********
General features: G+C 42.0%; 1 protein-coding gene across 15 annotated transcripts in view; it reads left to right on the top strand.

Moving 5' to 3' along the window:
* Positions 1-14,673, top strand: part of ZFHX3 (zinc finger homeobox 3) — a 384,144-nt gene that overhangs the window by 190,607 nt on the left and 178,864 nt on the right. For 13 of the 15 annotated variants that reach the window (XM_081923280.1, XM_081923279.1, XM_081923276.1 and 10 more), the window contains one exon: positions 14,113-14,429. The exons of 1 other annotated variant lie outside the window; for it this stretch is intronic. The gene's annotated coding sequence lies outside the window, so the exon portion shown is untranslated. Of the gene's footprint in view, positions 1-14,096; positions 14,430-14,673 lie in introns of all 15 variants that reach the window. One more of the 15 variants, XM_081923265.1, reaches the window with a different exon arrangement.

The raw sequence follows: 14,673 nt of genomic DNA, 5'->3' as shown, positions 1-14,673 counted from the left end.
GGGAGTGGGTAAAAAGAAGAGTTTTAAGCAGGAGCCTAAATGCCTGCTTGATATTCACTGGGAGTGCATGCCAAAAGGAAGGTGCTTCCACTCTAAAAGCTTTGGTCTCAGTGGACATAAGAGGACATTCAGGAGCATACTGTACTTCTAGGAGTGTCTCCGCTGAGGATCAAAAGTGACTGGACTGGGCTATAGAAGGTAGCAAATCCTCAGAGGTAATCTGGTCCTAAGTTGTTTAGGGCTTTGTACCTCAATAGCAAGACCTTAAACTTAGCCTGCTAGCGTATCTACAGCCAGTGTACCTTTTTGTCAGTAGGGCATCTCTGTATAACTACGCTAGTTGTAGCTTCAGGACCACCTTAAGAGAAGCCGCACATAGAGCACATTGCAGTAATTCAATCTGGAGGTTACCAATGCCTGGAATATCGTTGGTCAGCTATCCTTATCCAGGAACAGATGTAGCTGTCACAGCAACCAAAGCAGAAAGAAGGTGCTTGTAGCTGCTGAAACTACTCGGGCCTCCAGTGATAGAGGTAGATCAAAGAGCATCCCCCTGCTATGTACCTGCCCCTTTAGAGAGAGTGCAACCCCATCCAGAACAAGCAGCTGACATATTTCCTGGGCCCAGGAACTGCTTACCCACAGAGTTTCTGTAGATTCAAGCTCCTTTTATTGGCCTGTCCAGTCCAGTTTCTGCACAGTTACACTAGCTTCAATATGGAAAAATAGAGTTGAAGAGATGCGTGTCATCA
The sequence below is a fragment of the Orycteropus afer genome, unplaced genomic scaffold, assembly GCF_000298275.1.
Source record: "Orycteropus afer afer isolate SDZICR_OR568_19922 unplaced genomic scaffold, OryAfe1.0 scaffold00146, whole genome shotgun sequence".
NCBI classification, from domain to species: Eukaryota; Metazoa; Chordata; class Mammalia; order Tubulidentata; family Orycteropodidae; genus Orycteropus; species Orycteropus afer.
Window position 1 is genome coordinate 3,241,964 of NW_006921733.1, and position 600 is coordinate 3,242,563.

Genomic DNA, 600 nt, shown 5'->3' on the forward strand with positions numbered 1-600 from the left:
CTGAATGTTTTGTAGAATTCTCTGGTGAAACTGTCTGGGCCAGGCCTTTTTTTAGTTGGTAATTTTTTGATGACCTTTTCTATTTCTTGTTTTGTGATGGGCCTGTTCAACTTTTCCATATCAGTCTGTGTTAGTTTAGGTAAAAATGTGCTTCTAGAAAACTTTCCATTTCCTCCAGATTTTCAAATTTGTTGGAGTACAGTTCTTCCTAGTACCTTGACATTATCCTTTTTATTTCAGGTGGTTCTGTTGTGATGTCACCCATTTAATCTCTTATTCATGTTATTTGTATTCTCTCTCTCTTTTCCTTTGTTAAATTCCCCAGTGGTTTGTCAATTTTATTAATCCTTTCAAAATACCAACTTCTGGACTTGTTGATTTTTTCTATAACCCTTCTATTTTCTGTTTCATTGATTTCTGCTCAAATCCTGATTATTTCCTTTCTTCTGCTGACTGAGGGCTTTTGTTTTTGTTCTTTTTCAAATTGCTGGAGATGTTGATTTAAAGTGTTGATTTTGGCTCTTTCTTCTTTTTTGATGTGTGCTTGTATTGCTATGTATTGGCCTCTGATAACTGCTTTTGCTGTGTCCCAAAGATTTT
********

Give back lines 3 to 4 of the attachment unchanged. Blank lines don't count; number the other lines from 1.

* Positions 1-14,673, top strand: part of ZFHX3 (zinc finger homeobox 3) — a 384,144-nt gene that overhangs the window by 190,607 nt on the left and 178,864 nt on the right. For 13 of the 15 annotated variants that reach the window (XM_081923280.1, XM_081923279.1, XM_081923276.1 and 10 more), the window contains one exon: positions 14,113-14,429. The exons of 1 other annotated variant lie outside the window; for it this stretch is intronic. The gene's annotated coding sequence lies outside the window, so the exon portion shown is untranslated. Of the gene's footprint in view, positions 1-14,096; positions 14,430-14,673 lie in introns of all 15 variants that reach the window. One more of the 15 variants, XM_081923265.1, reaches the window with a different exon arrangement.

The raw sequence follows: 14,673 nt of genomic DNA, 5'->3' as shown, positions 1-14,673 counted from the left end.